Saturday, June 19, 2010

God's Government Part 2: God's Laws

Random Bible Chapter for the Day – courtesy of
I started writing this, and it turned into a longer study than I anticipated, so I’ll post it in three parts.
Part 2 God’s Laws
Yesterday I talked about why God’s judgments are a means to salvation; today’s topic is “Why are His laws a means to salvation?”
This particular subject can lead to some hot debates about grace and works, but I think it’s pretty simple. Let’s take a look at the argument:
God’s laws are perfect; man is not, so we sin (or break the law), which is where condemnation and punishment come in. In God’s grace, He sent Christ to die and take the punishment we might otherwise have received. However, does this grace mean we have get to ignore the law and call it obsolete?
This argument is as old as the New Testament itself. Paul and James clearly butted heads about this issue, and I’m pretty sure that’s what the whole spat Paul has with Peter is about in Galatians 2:11-19.
Paul says,
So those who have faith are blessed along with Abraham, the man of faith. All who rely on observing the law are under a curse, for it is written: "Cursed is everyone who does not continue to do everything written in the Book of the Law." Clearly no one is justified before God by the law, because, "The righteous will live by faith" The law is not based on faith; on the contrary, "The man who does these things will live by them." Christ redeemed us from the curse of the law by becoming a curse for us, for it is written: "Cursed is everyone who is hung on a tree." He redeemed us in order that the blessing given to Abraham might come to the Gentiles through Christ Jesus, so that by faith we might receive the promise of the Spirit. (Galatians 3:9-14)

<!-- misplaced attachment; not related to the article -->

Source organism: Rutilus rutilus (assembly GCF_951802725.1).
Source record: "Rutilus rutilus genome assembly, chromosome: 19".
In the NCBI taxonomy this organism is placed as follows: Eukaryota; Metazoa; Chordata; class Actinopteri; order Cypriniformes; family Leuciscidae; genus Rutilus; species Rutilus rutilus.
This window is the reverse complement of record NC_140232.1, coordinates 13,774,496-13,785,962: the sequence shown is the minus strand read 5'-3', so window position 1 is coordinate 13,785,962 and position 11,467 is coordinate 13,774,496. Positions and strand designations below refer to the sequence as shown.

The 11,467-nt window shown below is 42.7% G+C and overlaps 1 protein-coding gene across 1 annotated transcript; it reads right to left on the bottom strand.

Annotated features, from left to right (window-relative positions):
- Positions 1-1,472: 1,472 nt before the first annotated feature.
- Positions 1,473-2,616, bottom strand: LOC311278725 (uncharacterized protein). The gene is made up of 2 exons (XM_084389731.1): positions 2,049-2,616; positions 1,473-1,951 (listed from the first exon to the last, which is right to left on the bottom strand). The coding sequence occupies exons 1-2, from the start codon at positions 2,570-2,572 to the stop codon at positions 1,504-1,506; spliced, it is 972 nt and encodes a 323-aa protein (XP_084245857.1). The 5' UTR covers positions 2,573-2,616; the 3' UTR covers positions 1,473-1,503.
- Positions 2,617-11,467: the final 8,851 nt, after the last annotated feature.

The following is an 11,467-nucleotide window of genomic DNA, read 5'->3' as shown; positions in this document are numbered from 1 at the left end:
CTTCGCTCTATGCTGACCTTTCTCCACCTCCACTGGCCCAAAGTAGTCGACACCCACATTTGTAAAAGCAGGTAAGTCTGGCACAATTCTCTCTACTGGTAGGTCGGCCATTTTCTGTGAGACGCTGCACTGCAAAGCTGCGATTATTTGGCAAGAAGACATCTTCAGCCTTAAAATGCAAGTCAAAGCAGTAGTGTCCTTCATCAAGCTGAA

And James says,
In the same way, faith by itself, if it is not accompanied by action, is dead. But someone will say, "You have faith; I have deeds." Show me your faith without deeds, and I will show you my faith by what I do. You believe that there is one God. Good! Even the demons believe that-and shudder. You foolish man, do you want evidence that faith without deeds is useless. Was not our ancestor Abraham considered righteous for what he did when he offered his son Isaac on the altar? You see that his faith and his actions were working together, and his faith was made complete by what he did. And the scripture was fulfilled that says, "Abraham believed God, and it was credited to him as righteousness," and he was called God's friend. You see that a person is justified by what he does and not by faith alone. (James 2:17-24)
Clearly the two were at odds and arguing somewhat bitterly via their letters about whether it’s faith or the works that brings salvation. You just have to do a quick Internet search on grace and salvation to see that this argument still rages on 2,000 years later.
My take on the issue starts with a few questions: